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All very well to be antisemitic…

Gordon Campbell published a piece last week’s criticising John Key’s support for Mubarak in Egypt. It begins,

‘All very well that John Key is New Zealand’s third Jewish prime minister…’

Which reminds me of a lot of the discourse in New Zealand during the Israeli Air Force assault on Gaza in December 2008 – January 2009, which maintained that John Key was supporting the Israeli government because John Key is Jewish.

Now, if John Key was a socialist and a humanitarian known for his solidarity with people’s liberation movements worldwide, then I could see how his support for the Israeli state would seem unusual. But John Key is the leader of the New Zealand National Party, an organisation dedicated to upholding capitalism and Western imperialism. So his support of repressive regimes in Israel and Egypt is not some strange aberration. It is completely consistent with his political stance on everything else (and personally I think that the reason he’s framed this issue as being all about Israel is that he’s a moron who knows sweet fuck all about the Middle East, and is regurgitating American foreign policy lines in an effort to hide his ignorance).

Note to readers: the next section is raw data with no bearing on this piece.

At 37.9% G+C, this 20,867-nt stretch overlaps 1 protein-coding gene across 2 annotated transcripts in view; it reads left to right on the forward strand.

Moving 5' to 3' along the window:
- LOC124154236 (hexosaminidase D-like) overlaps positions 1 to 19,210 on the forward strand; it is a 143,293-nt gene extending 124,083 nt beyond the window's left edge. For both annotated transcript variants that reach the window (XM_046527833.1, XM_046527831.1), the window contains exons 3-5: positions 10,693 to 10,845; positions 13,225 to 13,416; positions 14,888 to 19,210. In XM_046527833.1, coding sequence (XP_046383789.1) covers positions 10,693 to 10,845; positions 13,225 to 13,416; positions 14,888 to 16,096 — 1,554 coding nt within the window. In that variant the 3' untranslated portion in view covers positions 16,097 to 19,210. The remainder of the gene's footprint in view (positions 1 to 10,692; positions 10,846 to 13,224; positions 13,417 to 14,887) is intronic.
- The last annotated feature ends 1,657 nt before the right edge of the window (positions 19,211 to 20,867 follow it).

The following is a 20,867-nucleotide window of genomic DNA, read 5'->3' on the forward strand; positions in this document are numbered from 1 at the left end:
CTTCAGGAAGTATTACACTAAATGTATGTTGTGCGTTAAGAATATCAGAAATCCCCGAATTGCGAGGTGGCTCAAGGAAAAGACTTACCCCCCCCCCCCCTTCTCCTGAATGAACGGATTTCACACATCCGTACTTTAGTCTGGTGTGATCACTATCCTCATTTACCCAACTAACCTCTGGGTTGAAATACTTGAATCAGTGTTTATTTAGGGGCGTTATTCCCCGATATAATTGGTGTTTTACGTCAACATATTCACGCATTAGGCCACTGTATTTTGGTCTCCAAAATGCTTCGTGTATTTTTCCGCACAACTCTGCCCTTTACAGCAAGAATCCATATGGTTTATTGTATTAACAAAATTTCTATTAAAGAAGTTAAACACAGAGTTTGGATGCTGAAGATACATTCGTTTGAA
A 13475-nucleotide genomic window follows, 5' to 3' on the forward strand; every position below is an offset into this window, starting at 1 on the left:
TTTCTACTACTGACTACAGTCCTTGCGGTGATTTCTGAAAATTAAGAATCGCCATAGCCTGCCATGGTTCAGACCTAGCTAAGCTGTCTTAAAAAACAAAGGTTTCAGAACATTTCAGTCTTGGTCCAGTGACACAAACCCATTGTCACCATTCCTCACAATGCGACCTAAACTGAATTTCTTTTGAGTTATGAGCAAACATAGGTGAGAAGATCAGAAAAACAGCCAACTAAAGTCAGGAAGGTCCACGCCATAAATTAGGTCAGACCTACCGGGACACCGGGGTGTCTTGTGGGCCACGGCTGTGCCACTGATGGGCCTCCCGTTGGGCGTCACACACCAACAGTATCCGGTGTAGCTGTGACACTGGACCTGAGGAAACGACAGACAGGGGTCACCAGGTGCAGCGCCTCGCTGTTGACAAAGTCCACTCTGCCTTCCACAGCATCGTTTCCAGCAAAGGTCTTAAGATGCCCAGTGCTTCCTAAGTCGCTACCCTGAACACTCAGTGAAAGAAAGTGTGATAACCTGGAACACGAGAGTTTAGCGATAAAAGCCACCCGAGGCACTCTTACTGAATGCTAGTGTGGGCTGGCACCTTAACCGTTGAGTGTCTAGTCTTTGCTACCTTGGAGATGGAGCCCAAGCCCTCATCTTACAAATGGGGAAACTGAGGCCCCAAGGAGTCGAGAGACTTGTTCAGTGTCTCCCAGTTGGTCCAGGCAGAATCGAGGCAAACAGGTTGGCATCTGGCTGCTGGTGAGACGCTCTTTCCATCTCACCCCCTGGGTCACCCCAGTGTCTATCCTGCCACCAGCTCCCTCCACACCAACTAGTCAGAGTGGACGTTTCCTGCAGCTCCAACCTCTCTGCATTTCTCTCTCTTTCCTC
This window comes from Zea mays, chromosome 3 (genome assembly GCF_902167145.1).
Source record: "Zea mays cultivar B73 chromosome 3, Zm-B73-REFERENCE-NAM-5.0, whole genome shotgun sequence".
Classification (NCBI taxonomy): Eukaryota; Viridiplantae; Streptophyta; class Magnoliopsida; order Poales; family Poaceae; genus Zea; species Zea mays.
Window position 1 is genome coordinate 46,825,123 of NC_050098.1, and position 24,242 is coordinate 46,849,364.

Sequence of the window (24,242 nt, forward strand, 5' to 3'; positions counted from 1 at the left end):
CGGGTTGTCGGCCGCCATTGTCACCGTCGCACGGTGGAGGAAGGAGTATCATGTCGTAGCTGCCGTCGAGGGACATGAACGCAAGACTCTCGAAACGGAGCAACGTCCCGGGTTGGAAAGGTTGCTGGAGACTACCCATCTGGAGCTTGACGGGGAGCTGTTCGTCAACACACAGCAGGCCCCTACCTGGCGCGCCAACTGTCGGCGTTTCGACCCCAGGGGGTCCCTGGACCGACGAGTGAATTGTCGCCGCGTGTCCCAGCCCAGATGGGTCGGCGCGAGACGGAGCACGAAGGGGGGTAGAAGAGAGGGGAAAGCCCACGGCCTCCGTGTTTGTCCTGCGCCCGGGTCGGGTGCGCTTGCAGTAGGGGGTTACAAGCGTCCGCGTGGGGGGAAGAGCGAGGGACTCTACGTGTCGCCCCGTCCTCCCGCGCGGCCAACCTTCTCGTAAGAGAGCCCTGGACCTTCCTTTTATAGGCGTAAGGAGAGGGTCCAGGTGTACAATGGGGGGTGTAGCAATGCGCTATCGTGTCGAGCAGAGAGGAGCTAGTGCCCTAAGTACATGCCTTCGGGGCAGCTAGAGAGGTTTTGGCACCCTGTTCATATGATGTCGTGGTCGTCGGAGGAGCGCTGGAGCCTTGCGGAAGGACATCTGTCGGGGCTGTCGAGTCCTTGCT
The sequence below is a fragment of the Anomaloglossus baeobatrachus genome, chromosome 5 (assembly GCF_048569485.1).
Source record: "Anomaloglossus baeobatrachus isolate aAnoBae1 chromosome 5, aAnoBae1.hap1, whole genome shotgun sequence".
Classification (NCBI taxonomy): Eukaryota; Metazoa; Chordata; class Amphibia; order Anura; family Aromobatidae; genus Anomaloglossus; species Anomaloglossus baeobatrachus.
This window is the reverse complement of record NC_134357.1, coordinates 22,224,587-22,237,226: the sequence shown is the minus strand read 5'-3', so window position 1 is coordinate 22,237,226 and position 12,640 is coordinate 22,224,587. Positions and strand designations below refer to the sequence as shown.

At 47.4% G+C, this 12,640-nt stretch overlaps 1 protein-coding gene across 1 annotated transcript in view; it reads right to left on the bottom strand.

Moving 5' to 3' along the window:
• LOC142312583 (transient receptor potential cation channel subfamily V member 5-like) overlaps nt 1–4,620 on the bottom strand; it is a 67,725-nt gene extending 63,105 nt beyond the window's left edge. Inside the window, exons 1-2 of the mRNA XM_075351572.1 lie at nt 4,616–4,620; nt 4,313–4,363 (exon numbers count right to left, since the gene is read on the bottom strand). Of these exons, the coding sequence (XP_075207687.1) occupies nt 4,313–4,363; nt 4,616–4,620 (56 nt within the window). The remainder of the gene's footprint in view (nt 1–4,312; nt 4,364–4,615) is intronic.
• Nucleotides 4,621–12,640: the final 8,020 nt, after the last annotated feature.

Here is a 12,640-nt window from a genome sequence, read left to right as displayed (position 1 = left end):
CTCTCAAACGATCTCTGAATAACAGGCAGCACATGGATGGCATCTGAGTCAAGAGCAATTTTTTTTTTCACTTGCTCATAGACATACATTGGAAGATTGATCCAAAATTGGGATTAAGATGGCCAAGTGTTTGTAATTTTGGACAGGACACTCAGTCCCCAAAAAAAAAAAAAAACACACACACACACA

Like John Key, I am Jewish. In many ways I am more stereotypically Jewish than John Key. Both my parents are Jewish, I was brought up in Israel, I speak Hebrew fluently, I celebrate Jewish holidays and I fix a mean bowl of vegan matzoh ball soup.

Unlike John Key, I am an anarchist and a communist. Which means that I am opposed to capitalism and Western imperialism, I support Palestinian struggles for self determination and I support the current Egyptian uprising against Mubarak.

Like John Key, my stance on Middle East politics is informed by my political views, not my ethnicity. To say that John Key’s political stance is based on his Jewish ethnicity is antisemitic. It assumes that all Jews share the same political views simply because we are Jews. Antisemitism is not OK. Seriously. Just because Zionists accuse anyone who supports Palestinian liberation of antisemitism does mean that it’s suddenly cool to be antisemitic. I get tired of saying this.